EDMONTON – In several emails provided to the Alberta Liberal party, Todd Ross, one of the Correctional Peace Officers suspended Friday, outlines safety issues with the new remand centre prior to the strike.
In one email (several emails are posted in their entirety below), addressed to Edmonton Remand Centre Executive Director Mike Tholenaer, Ross – the AUPE Local 3 Chapter 8 chair – writes:
“Don’t cower in your office, stop planning your retirement, there is a lot of work to do!”
“Shame on you and Ms. Scott [Assoc. Executive Director Cathy Scott] for not having worried about all the details and opening the largest Correctional Centre in Canada with no Policy and Procedures in place.”
“Yes, of course you posted a few S.O.P.’s a couple of weeks before, giving no time for staff to read, review and know. Post Orders and SSO’s were posted less than 30 hours before opening.”
He goes on to write:
“Staff are being injured, intimidated and resigning faster than you can replace them… you have failed to listen to your management team and the line staff concerns.”
The following day, Ross emails Deputy Solicitor General Tim Grant, saying Tholenaer and Scott had rejected his request to meet with the union executive to “discuss the issues of the Correctional Peace Officers.”
Ross says “we are now overflowing female inmates on mental health units with low functioning, protective custody and administrative segregation inmates… This is also happening on the male mental health units, it’s absurd to think we would put our most violent, manipulative inmates in with the weak and mentally deranged.”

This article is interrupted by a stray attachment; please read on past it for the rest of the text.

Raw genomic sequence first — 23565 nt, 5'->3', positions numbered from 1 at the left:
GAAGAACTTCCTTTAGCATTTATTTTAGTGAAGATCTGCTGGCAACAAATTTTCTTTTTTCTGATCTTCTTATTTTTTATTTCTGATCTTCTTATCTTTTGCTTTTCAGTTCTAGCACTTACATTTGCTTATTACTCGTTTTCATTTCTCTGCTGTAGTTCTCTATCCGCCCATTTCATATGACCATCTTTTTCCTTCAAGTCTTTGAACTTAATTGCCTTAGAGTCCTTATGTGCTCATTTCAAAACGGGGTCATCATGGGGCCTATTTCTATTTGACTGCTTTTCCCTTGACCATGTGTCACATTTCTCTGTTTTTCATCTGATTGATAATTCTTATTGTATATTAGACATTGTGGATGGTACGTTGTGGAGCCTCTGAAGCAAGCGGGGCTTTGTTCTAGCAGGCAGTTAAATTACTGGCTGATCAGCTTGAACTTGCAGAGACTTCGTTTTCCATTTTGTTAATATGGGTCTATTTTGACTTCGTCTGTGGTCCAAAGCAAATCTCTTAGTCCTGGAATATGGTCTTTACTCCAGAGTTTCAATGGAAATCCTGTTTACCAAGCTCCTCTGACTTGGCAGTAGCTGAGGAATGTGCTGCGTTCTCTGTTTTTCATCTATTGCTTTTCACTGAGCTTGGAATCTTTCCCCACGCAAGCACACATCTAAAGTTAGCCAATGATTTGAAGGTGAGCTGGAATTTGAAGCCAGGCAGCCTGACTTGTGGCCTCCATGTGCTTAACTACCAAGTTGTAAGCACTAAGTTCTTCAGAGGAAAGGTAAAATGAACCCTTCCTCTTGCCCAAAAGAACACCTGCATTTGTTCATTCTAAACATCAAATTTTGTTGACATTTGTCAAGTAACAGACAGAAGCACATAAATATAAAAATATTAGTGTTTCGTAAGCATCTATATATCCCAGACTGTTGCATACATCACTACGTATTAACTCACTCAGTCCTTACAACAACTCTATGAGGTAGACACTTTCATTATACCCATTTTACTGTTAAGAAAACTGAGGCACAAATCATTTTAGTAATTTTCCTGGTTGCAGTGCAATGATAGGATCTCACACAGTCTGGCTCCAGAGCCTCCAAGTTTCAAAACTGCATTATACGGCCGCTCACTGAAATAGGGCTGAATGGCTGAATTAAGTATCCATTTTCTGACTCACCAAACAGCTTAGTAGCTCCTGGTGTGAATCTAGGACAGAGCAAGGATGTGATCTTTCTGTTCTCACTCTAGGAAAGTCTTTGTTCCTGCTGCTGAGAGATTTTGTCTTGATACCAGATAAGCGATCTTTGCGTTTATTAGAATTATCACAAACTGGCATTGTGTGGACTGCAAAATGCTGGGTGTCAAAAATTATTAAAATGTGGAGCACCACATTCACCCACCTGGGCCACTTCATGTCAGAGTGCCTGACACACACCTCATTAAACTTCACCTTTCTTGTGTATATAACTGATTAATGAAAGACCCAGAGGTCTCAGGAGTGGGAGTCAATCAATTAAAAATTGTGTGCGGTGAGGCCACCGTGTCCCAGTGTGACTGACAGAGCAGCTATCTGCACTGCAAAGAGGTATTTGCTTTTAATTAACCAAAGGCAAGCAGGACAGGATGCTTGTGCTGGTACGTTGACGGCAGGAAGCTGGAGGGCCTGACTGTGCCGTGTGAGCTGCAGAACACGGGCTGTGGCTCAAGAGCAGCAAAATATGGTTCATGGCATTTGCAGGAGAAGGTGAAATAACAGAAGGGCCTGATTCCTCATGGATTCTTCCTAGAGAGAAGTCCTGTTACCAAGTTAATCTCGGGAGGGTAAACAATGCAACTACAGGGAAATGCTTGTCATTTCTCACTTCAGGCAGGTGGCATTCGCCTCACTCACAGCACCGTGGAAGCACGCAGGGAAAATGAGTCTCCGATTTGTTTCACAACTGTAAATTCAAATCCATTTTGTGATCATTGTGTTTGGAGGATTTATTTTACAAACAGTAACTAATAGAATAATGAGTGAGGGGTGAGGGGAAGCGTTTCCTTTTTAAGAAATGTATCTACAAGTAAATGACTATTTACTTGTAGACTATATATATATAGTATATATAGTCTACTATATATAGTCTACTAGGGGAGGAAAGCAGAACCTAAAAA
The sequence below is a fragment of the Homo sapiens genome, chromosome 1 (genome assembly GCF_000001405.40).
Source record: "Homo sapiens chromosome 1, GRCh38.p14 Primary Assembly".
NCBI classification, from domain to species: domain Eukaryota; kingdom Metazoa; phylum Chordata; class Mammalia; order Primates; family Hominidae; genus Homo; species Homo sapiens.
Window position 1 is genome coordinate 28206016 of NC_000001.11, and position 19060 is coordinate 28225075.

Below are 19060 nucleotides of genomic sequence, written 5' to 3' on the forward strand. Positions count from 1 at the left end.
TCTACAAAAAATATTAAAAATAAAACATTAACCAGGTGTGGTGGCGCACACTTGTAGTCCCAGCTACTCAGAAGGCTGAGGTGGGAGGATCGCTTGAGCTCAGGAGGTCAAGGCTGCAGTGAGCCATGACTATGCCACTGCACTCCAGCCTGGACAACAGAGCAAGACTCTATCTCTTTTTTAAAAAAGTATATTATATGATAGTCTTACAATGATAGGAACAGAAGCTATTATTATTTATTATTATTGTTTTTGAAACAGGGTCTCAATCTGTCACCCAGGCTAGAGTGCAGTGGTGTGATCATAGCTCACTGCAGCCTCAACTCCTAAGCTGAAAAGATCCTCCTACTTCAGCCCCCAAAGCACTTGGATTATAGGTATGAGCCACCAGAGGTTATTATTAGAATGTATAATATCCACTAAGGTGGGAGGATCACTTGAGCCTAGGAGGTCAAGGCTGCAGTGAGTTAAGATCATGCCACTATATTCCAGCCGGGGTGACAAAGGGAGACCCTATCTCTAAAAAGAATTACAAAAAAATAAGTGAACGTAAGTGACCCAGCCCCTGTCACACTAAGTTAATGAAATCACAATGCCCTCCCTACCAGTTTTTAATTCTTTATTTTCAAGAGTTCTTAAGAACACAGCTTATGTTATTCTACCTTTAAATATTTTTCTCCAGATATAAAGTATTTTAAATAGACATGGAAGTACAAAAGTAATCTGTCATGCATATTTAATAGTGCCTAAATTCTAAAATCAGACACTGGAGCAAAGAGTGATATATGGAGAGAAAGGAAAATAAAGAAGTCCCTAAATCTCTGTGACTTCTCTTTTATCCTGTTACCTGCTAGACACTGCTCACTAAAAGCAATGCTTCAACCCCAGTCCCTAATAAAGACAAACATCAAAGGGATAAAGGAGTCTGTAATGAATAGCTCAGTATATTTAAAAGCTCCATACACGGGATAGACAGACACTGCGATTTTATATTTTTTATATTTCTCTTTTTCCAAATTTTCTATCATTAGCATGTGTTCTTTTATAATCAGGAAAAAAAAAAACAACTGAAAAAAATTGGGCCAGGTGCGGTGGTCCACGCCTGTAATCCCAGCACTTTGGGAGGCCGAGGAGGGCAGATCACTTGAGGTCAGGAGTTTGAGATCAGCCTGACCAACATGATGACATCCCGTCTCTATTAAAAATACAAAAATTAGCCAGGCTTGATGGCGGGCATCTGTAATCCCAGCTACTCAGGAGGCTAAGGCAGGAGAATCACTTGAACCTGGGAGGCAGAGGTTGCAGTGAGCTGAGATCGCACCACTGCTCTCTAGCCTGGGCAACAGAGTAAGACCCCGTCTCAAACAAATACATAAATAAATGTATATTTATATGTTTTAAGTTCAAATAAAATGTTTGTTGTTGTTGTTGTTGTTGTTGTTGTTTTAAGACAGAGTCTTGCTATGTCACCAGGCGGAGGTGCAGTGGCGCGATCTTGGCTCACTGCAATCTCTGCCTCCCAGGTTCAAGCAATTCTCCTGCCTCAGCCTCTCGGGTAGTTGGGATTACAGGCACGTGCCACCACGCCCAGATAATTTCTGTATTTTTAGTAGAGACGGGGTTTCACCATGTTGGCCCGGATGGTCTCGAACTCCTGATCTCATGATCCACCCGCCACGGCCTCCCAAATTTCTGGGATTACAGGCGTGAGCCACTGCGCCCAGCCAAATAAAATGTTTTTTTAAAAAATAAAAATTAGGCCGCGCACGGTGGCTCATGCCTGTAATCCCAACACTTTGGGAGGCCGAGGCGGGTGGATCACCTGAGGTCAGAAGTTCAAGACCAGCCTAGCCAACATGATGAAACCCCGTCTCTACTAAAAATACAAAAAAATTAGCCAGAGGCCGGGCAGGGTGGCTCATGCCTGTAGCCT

“If we were allowed to meet with someone who cares about our mandate, we could improve our service. The frustration continues to build, the Correctional Peace Officers want a voice and they want to be heard.”
Ross’ email was sent April 23. The strike at the Edmonton Remand Centre began Friday, April 26.
During a news conference Monday afternoon, Deputy Premier Thomas Lukaszuk said the labour unrest was caused – not by safety concerns – but a conflict between Ross and his superior.
“An AUPE member has indicated today earlier in the media…that employee is actually indicating that none of this has to do anything with occupational health and safety, but as a matter of fact, is a personality conflict between himself and his boss that gave rise to this unrest,” said Lukaszuk.
“Frankly, at the end of the day, it doesn’t matter. I can assure you that we have taken all the steps possible to make sure that the facility is safe, if indeed safety is the cause.”
He said on March 14, the AUPE and the government signed off on a hazard assessment document after assessing the entire facility. He said, after that, a clean bill of health was given by Occupational Health and Safety for the centre.
“No issues identified whatsoever.”
Lukaszuk stressed any negotiation with striking workers and the union will not take place until those involved abide by the Labour Board’s Saturday ruling that the strike is illegal and employees must return to work.
“We will not be negotiating those issues outside of the legal protocols that have been put in place, have been tested over time, and have been agreed upon by both labour unions and employers.”